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Everyone else is saying it so I might as well too. Patience. Rosco had accidents well into his 2nd year of life. Keep on being consistent, reward her when she does the right thing, etc. etc. and things will start to work for you. And yeah definitely get the UTI/bladder infection possibility checked out. Layla had one of those earlier this year and she went from being very well house-trained to peeing about every five minutes wherever she happened to be.
that's pretty young to expect perfection! still a baby. Mine didn't learn to ask to go out until about 7 months old..and he just woke up one day and understood. Took a long time for him to sleep through the night too, and they do need to drink a lot of water so it can't be helped. Just remember she's a baby still. also try the smaller crate, and good luck!
Still definitely a baby so just lots of patience as everyone else has said. We got Doppler when he was about 4 months old and he picked up on house training pretty quick. Virga we got at like 8 weeks old and she's still not 100% house trained even though she's a year old. She had an accident the other day because I wasn't paying attention. No choice but to clean it up and move on. Just stick with it.

Is it possible to move her crate into the bedroom with you? That way you'll hear her when she starts to move around and can take her out immediately. We crate trained both of ours from day one as well and Virga had accidents in her crate but that was only when we didn't get up in time to let her out.

Also, as for the vet. I would also take her in to get her checked out because if she's got a UTI then you're getting frustrated over nothing because you can't train her if she can't control when she goes. Good luck with everything!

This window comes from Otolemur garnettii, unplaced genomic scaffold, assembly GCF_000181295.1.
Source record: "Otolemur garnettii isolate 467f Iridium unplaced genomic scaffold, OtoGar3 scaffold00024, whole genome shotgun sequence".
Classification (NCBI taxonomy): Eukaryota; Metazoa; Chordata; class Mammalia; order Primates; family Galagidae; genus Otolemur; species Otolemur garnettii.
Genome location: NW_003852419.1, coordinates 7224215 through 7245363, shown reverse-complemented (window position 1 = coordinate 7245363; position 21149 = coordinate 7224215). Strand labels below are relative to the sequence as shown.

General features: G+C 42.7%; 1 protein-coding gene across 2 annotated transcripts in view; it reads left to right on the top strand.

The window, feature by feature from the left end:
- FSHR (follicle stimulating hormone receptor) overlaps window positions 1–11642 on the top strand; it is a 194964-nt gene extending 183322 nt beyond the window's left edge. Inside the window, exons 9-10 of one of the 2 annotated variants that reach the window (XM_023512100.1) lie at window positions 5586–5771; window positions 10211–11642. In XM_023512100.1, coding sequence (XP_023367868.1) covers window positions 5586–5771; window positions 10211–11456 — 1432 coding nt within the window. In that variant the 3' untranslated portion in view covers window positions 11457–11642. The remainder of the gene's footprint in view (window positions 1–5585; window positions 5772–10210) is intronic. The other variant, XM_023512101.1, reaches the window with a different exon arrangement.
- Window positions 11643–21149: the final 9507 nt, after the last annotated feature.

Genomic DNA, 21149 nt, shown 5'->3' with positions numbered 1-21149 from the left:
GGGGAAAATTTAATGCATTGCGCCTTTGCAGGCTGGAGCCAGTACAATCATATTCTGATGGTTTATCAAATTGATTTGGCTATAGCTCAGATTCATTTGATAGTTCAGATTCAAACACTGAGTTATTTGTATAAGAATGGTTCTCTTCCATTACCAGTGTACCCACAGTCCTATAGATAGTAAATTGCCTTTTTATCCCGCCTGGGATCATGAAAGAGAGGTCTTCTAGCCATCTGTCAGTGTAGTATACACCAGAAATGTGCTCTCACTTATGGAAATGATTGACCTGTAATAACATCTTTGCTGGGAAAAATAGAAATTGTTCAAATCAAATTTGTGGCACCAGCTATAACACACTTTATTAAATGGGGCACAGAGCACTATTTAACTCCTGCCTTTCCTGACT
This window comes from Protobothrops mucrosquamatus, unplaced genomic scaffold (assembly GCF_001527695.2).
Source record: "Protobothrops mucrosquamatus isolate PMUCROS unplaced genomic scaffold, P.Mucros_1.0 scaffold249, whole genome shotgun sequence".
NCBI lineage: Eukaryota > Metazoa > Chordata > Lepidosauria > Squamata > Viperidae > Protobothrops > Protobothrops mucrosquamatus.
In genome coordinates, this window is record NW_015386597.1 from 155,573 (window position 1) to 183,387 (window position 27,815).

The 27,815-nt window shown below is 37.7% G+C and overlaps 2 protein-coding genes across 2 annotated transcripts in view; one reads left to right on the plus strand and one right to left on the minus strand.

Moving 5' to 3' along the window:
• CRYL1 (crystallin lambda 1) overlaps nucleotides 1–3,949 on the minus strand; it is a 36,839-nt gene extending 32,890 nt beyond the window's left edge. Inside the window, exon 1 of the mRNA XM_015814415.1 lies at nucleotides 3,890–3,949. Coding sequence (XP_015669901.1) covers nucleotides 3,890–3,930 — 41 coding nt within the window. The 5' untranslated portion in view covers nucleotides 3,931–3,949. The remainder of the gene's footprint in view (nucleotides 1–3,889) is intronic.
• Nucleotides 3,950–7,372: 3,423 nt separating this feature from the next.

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ARGH!!! Last night was probably one of the worst in months!! Not only was she up 5 times, she not only peed in her kennel, I'd go as far as to say she FLOODED it! I can't comprehend how this is possible when she was out 3 times between 9-midnight and hadn't had anything to drink since 7pm!! Her crate is just on the other side of the wall from my bedroom so I hear her as soon as she starts to make any noise. Putting her in the room with me is not an option as it's way too small. I'm not expecting perfection at all, (I've got 3 kids, I know that doesn't exist :p) She very rarely has any accidents in the house when she's not kenneled since I keep a close eye on her, the problem only seems to be at night???????
Please please please consider getting her checked out for a UTI. Make sure there is nothing medically wrong, first.
Totally agree-- need to rule out a UTI.
My family have had Bassets for 'ever' and rescued quite a few of various ages over the years and when we have had a new young puppy whilst already having an older Basset or two in the house, puppy has learned very quickly about toileting outside as they have followed the older Basset, so it's a pity you don't have an older one for your puppy to learn from. Hopefully you will check that she doesn't have a urine infection!

I think Bassets are not as quick as some other breeds when it comes to toilet training and you just need to be very patient and keep calm, and from your messages, I wonder if you feeling stressed and losing patience is sensed by your puppy and it's making her feel stressed too!

I had two sister puppies together to house train three years ago and that meant double the work but thankfully they were pretty good and we always praised them for being good. They seemed to learn from our older dog as well as us getting up during the night to let them go outside and very often if they can smell where one dog has had a wee, the other will go in the same place.

Be patient and try to keep calm because dogs can sense our moods and perhaps them being stressed or worried from your mood/feeling won't help!